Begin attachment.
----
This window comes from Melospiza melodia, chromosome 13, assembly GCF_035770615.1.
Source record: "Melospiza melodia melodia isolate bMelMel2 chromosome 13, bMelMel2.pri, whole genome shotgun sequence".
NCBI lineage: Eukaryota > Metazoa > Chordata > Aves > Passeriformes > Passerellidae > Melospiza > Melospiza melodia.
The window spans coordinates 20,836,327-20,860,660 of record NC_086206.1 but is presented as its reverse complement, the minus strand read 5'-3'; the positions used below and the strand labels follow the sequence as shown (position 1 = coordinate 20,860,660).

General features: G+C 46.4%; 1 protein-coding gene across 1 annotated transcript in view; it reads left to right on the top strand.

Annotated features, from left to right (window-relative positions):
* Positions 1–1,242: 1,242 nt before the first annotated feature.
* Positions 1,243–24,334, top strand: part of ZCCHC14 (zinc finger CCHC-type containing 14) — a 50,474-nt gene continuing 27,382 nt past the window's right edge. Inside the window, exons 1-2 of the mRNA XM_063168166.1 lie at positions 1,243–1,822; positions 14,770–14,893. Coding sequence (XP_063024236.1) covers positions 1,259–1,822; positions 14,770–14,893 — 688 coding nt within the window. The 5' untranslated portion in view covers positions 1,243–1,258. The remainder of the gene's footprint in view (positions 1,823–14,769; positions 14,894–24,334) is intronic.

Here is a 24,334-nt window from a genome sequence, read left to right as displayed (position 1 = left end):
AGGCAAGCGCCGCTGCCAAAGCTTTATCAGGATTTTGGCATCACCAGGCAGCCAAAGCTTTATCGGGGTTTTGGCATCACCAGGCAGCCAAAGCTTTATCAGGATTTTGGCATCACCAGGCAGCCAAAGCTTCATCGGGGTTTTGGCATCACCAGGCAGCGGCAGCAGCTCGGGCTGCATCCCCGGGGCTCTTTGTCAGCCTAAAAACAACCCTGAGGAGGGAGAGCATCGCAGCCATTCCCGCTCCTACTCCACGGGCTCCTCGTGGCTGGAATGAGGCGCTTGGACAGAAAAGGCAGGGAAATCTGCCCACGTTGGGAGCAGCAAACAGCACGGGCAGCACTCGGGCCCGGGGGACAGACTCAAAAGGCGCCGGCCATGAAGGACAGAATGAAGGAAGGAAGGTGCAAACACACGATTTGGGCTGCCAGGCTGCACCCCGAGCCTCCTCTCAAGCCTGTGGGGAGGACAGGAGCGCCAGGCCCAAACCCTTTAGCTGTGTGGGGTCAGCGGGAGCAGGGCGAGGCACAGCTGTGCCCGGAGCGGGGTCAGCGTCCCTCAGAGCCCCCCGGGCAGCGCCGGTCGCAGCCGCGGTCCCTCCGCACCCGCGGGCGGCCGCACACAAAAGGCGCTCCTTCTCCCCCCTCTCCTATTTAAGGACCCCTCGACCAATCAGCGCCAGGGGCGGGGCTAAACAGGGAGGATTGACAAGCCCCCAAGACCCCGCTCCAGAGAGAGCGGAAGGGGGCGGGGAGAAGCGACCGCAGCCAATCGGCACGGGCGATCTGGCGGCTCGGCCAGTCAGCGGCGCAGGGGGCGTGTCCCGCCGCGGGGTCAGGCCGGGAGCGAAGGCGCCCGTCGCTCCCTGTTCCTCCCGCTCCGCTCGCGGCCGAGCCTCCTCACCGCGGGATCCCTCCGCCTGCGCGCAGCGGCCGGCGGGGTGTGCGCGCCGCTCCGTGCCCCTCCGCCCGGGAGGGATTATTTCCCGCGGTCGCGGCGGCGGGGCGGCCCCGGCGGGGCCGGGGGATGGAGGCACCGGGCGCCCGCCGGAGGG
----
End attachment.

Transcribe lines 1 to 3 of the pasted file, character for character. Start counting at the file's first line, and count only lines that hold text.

This window comes from Melospiza melodia, chromosome 13, assembly GCF_035770615.1.
Source record: "Melospiza melodia melodia isolate bMelMel2 chromosome 13, bMelMel2.pri, whole genome shotgun sequence".
NCBI lineage: Eukaryota > Metazoa > Chordata > Aves > Passeriformes > Passerellidae > Melospiza > Melospiza melodia.